Wednesday, 12 December 2012
Uncle Bob's Norton
-An email from Michael in Fiji- I attach a photo taken circa 1954 of my Uncle Bob Thoms competing on his International, in New Zealand in the town of Blenheim. Uncle Bob had this bike in the late 1940s so I am confident it is a pre war model; I say that as with the post war models only coming available around 1947 I doubt we saw them in New Zealand until later. Add to that, Bob was in his apprenticeship years in the late 1940s and could not have afforded a new bike.
The tank is one Bob made himself for such events. The MC tag at the rear wheel is a New Zealand motorbike registration from those days.
I went for my first ride on this bike in either 1947 or 1948 when Bob took me as a pillion rider to a hill climb he was competing in, started me on a love of bikes that still endures. I still clock up around 20.000 clicks a year on my 1990 BR 600. I am in 72 year myself, Bob is still alive and still talks about his riding days.
-JdK- Michael and Bob would like to know more about the bike. Who can date the Norton more accurately?
-Roger- I would suggest that it is a 1949 road International judging from the headlamp brackets on the forks and the aluminium lower sliders. Otherwise it could be a standard post-war garden gate frame with the road Inter engine which had iron head and barrel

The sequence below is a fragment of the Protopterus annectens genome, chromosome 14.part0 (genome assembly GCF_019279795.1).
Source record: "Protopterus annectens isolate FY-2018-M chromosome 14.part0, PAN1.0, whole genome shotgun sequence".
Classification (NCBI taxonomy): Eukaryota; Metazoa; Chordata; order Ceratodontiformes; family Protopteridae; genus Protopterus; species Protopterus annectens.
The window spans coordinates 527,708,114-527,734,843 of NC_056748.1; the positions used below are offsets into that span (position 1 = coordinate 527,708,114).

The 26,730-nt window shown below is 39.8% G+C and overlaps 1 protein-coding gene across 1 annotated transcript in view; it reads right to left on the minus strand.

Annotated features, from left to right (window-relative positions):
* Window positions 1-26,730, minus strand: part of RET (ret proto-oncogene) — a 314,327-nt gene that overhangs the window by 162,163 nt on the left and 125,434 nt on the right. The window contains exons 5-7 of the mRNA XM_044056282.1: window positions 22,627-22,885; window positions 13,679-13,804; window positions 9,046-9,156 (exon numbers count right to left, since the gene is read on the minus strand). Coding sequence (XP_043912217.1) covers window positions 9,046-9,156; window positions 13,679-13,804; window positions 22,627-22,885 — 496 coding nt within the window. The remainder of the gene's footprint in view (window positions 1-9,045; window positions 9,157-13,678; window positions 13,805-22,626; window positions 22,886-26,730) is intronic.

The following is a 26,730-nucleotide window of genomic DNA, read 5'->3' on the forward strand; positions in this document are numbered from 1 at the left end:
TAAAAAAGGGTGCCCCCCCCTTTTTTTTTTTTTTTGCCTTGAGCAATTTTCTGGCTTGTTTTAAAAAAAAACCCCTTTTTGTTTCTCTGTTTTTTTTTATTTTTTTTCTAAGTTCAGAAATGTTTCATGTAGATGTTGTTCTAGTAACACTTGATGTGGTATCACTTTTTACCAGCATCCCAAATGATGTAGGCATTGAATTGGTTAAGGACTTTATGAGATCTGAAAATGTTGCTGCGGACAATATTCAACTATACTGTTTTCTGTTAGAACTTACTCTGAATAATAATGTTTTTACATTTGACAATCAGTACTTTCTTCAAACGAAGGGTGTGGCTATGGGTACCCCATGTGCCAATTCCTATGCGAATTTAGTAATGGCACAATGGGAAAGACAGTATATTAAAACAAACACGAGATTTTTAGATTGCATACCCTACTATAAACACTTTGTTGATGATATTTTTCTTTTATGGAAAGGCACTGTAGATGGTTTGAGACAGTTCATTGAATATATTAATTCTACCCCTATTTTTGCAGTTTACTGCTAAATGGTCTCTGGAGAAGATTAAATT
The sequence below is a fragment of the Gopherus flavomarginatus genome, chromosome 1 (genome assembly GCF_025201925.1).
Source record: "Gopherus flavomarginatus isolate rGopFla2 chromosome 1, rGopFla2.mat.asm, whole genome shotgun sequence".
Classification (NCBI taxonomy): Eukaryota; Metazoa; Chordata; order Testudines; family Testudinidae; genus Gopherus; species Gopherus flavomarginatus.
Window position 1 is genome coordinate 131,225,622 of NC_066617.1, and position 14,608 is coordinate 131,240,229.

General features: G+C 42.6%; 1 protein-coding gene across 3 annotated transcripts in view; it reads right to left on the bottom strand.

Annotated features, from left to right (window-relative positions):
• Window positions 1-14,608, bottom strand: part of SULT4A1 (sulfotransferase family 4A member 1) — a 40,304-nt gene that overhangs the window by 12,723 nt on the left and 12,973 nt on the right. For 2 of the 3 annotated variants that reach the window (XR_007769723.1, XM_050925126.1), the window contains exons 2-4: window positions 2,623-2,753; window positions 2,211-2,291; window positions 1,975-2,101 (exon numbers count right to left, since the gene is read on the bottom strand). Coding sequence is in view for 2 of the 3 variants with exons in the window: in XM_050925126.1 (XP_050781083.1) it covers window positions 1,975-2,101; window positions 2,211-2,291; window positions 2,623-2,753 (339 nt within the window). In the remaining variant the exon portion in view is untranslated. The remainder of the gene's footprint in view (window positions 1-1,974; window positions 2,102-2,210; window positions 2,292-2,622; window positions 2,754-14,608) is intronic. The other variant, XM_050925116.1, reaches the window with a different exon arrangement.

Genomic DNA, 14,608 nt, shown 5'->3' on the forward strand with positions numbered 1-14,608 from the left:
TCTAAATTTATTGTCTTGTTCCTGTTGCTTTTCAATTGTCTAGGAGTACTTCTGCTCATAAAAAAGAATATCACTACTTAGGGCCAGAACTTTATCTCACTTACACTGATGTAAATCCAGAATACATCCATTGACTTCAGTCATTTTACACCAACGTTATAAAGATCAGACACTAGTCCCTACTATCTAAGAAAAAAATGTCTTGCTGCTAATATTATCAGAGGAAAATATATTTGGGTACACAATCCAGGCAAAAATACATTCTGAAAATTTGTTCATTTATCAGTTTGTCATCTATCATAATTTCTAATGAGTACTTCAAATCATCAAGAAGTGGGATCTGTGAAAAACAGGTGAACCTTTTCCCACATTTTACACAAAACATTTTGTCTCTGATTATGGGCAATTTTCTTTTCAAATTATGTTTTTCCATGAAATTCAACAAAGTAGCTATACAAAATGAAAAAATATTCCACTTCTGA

-Richard- Sorry to pour cold water on the story but the bike is post-war. The headstock is devoid of the Andre damper anchor fitted to pre-war spring frame Inters. Also the plunger carrier forgings are different before and after the war and this one has the later type. A centre stand is fitted to the bike and although you could specify a centre stand in 1939, most spring frames left the factory with the suicide forward facing version. It is difficult to put a definite date on the bike. The headlamp brackets were the same from 1947 to 1952 and the finish of the fork legs could be purely cosmetic. The major changes in the late 1940s were the handle bar clamping, the front mudgaurd bridge fitting on the forks and the front brake plate, none of which are visable. The bike is definitely an Inter as the frame geometry differs a lot from the ES2 and my best guess is 1947-48. We should not be to surprised to see an Inter' in the antipodes as it was export or die in Britain and I guess uncle Bob could get hire purchase, new or second-hand.
-And from Michael again- Have established the following through my cousin a son of Bob: The bike was purchased brand new from Aero cycles in Blenheim in 1948 by one Kevin Freith and purchased by Bob from him, date as yet unknown, it was a 500 , manufactured in 1947.